Last month the Board of Governors of the Federal Reserve System (the “Fed”) issued Supervisory Guidance on Board of Directors’ Effectiveness, that applies to all domestic bank holding companies and savings and loan holding companies with total consolidated assets of $100 billion or more, and systemically important nonbank financial companies designated by the FSOC. The guidance includes five “Attributes of an Effective Board of Directors.”
Set Clear, Aligned, and Consistent Direction Regarding the Firm’s Strategy and Risk Appetite. An effective board oversees the development of, reviews, approves, and periodically monitors the firm’s strategy and risk appetite.
Direct Senior Management Regarding the Board’s Information Needs. An effective board directs senior management to provide directors with information that is sufficient in scope, detail, and analysis to enable the board to make sound, well-informed decisions and consider potential risks.
Oversee and Hold Senior Management Accountable. An effective board oversees and holds senior management accountable for effectively implementing the firm’s strategy, consistent with its risk appetite, while maintaining an effective risk management framework and system of internal controls. (See below)
Support the Independence and Stature of Independent Risk Management and Internal Audit. An effective board of directors, through its risk and audit committees, assesses and supports the stature and independence of the firm’s independent risk management and internal audit functions.
Maintain a Capable Board Composition and Governance Structure. An effective board considers whether its composition, governance structure, and practices support the firm’s safety and soundness and the ability to promote compliance with laws and regulations based on factors such as the firm’s asset size, complexity, scope of operations, risk profile, and other changes that occur over time.
Attribute no. 3 above emphasizes accountability through compensation and is, therefore, most relevant to readers of this blog, including those not serving financial institutions (as these attributes are likely to become best practices). Here I quote from the Guidance.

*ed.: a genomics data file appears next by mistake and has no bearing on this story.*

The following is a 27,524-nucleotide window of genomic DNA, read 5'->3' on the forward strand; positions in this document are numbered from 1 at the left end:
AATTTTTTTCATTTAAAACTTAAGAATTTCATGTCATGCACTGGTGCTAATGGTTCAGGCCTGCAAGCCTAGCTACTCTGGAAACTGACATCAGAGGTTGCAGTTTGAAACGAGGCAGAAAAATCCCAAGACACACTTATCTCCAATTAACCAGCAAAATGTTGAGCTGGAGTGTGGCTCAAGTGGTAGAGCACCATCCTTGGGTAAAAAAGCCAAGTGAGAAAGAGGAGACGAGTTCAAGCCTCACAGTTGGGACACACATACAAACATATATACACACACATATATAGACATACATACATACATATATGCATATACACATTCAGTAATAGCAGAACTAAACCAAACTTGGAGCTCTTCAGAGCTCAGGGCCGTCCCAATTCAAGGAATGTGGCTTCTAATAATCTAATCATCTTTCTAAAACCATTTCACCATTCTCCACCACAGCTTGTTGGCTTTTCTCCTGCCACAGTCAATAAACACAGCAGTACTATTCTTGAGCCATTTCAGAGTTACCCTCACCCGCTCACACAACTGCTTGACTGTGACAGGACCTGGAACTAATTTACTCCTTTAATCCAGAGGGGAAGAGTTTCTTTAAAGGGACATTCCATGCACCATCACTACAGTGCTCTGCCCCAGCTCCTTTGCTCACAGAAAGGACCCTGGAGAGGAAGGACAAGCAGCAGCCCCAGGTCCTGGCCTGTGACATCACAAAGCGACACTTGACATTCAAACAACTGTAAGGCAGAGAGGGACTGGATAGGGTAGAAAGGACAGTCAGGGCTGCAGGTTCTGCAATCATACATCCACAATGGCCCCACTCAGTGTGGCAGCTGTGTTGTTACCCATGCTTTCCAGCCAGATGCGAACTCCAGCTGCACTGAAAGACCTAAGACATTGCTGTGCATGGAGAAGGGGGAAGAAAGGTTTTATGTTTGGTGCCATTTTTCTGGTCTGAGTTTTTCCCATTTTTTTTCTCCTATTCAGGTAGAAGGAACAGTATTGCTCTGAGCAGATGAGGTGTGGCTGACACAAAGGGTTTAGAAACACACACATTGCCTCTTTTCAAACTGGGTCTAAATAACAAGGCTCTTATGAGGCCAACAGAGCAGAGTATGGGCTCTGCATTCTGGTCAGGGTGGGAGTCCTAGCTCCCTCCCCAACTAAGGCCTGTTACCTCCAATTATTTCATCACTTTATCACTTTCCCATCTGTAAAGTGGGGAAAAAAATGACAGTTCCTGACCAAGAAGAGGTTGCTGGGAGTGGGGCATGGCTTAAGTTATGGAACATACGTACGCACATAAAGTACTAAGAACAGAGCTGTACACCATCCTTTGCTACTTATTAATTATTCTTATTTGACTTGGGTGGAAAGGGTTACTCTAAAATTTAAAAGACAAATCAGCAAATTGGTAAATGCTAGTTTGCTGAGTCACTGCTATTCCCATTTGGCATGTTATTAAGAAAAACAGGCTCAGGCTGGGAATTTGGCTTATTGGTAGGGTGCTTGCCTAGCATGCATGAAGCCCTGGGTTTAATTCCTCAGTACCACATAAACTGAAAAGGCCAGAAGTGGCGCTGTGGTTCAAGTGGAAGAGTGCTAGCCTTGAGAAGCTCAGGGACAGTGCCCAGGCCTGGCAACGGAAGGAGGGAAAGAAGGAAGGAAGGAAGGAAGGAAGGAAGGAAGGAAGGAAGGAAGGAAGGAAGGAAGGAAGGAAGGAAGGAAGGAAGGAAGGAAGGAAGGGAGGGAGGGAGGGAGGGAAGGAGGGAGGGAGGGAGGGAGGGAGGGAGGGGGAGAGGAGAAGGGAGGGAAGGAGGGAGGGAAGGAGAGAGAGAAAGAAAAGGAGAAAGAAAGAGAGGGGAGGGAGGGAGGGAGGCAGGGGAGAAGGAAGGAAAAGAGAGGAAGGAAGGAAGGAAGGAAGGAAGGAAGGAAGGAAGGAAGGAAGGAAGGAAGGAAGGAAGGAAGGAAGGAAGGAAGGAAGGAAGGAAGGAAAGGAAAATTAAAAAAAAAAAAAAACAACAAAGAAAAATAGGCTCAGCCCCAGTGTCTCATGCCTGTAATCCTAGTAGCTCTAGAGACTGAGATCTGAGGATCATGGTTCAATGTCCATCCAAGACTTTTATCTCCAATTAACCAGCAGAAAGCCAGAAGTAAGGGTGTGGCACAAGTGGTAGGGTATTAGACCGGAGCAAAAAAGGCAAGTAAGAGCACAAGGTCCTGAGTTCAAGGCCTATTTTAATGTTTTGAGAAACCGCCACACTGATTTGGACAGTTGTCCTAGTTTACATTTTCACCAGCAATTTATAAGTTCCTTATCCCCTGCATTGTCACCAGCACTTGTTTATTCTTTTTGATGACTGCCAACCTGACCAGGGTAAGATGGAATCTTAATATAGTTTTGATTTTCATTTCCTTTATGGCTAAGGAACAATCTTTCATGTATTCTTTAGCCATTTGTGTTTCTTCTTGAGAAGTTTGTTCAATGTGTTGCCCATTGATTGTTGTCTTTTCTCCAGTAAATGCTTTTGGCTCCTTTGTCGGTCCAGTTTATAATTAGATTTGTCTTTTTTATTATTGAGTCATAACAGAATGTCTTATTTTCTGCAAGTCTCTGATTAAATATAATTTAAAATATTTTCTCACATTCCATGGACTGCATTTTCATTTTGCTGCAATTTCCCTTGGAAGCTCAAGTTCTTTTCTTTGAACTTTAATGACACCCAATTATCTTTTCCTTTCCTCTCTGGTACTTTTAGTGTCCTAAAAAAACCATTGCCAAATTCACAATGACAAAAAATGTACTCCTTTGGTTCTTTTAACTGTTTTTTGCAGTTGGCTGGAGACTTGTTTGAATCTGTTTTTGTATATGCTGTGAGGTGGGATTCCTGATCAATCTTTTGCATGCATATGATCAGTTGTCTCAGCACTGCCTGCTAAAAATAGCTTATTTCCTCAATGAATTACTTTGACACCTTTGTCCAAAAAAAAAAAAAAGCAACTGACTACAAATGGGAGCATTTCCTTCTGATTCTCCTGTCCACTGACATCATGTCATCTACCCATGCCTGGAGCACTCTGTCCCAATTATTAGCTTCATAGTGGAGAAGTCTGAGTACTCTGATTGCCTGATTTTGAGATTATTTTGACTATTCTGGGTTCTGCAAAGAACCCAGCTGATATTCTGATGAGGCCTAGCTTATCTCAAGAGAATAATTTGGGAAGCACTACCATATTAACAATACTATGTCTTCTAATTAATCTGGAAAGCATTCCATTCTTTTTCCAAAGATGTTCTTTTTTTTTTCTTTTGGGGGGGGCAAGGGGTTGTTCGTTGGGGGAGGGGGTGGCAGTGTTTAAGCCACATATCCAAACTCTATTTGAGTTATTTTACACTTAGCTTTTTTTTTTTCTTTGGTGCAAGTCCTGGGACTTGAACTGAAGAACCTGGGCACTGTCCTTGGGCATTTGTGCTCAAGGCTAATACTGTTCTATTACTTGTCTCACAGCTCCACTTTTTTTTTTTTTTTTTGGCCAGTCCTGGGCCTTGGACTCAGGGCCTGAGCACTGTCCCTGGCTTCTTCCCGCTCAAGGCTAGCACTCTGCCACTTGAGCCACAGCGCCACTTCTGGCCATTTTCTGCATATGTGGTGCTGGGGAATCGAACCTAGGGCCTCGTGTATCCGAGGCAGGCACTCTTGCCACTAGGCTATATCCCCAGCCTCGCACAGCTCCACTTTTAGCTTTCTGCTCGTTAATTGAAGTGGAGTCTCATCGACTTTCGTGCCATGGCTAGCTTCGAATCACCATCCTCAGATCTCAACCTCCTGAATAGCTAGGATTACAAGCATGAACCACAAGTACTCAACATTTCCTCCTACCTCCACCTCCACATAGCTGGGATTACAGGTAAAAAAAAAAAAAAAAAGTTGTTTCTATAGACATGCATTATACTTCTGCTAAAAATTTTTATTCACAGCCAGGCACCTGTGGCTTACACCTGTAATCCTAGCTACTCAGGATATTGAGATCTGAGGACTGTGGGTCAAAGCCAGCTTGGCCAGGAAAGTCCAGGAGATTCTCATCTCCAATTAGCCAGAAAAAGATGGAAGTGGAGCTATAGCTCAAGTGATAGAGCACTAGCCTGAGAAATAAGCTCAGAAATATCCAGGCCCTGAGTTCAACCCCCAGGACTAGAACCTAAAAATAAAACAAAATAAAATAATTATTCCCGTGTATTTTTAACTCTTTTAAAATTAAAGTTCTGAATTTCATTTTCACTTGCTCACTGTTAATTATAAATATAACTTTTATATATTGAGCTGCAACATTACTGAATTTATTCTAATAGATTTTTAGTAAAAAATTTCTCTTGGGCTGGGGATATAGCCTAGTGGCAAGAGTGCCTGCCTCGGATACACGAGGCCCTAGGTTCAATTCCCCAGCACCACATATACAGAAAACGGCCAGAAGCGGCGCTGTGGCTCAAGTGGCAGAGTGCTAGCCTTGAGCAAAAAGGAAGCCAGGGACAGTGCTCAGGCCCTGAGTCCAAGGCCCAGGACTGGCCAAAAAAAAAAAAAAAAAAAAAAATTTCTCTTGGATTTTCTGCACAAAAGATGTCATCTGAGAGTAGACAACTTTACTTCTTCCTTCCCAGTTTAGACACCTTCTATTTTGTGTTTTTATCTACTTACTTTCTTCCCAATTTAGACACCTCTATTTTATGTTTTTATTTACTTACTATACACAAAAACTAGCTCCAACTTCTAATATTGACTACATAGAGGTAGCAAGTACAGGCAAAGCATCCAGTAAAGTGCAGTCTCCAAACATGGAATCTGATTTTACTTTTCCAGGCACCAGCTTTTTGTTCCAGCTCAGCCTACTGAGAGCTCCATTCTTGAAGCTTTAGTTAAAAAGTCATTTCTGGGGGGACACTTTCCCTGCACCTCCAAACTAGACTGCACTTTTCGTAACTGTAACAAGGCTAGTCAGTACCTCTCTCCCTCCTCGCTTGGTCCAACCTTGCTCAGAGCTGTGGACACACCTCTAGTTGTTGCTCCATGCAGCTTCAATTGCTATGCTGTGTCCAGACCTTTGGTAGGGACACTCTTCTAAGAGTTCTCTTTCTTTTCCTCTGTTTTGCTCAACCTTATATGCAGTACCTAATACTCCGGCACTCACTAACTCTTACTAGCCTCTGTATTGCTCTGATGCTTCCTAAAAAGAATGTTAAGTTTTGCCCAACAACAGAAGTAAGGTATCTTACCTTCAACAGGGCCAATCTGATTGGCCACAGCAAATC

A crucial aspect of holding senior management accountable is regular board oversight and evaluation of the performance and compensation of senior management. An effective board oversees and evaluates the development and implementation of performance management and compensation programs that encourage behaviors and business practices consistent with the firm’s strategy, risk appetite, and safety and soundness.
In addition, each component of senior management’s total compensation is informed by the board’s evaluation of the individual’s performance against performance objectives. An effective board approves clear financial and nonfinancial performance objectives aligned with the firm’s strategy and risk appetite for the CEO and business line executives and nonfinancial performance objectives for the chief risk officer and chief audit executive. Similar performance objectives are developed for other members of senior management. An effective board of directors also holds senior management accountable for the implementation of performance management and compensation programs that promote sound risk management, compliance with laws, regulations, and internal standards, including for conduct. Performance management and compensation programs, when combined with business strategies, discourage risk-taking inconsistent with the firm’s strategy and safety and soundness, including compliance with laws, regulations, and internal standards, and promote the firm’s risk management goals. [emphasis added]
As you will note, the emphasis in all five attributes is squarely on risk. Readers may recall my pre-2017 postings on the proposed rules under Dodd- Frank Act Section 956, “Enhanced Disclosure and Reporting of Compensation Arrangements” (re-proposed in 2016). It appears that the six federal agencies responsible for collectively agreeing to proposed and final rules may have accepted the suggestion of some commentators (including me) to address the requirements of Section 956 in agency guidance and supervision, not formal rules.
-Mike Melbinger, CompensationStandards.com March 25, 2021
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